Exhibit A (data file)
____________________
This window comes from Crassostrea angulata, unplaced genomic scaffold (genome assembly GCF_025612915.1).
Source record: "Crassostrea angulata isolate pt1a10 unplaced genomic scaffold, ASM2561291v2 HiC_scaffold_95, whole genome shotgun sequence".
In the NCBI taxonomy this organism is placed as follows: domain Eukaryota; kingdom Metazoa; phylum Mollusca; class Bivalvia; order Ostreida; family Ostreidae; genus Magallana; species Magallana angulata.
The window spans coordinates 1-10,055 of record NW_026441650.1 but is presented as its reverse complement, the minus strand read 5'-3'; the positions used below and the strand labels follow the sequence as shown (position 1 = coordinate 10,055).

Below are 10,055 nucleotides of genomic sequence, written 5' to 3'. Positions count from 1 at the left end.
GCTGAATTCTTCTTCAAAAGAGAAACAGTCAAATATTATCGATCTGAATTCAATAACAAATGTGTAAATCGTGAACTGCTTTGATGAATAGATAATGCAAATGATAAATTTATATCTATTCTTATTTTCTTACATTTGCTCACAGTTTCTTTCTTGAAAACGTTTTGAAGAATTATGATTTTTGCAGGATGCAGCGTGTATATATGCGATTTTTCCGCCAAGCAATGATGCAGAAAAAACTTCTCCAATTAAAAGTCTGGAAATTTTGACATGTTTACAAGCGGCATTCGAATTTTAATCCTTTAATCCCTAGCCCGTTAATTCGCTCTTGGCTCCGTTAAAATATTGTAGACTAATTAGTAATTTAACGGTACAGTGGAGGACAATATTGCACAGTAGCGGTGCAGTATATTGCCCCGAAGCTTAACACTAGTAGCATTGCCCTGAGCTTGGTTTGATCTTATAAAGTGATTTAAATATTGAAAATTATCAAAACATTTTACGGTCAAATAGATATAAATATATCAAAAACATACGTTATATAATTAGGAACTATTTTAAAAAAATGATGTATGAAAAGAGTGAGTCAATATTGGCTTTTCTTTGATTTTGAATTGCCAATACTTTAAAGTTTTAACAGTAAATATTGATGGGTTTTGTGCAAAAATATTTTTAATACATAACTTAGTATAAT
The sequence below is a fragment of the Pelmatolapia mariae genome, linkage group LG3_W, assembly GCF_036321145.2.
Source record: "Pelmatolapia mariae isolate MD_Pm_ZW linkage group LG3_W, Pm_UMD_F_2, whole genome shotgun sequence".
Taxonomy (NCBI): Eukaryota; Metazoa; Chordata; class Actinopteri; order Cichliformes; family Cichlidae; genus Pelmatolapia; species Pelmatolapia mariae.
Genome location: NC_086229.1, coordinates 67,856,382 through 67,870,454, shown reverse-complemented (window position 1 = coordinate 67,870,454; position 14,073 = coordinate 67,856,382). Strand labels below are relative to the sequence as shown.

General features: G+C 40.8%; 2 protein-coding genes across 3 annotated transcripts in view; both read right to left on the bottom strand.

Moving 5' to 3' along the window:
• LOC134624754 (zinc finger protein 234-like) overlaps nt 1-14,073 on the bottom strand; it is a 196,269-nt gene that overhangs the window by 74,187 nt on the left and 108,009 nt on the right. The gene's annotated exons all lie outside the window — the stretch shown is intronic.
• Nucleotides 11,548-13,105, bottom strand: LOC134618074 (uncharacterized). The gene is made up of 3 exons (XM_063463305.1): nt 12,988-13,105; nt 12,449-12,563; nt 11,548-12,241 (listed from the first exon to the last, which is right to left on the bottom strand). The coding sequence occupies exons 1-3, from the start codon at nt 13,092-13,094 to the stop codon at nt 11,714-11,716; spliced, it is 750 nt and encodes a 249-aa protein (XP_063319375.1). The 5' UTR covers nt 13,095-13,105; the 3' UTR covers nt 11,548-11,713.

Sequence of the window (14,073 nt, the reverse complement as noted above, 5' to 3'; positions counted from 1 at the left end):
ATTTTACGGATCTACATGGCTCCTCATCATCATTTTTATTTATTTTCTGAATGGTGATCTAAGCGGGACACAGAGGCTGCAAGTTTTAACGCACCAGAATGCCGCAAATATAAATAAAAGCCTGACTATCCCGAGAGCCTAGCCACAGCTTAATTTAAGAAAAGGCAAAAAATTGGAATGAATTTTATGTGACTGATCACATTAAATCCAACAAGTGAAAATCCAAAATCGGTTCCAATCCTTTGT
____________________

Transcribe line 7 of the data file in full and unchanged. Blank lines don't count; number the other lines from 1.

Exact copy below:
The sequence below is a fragment of the Pelmatolapia mariae genome, linkage group LG3_W, assembly GCF_036321145.2.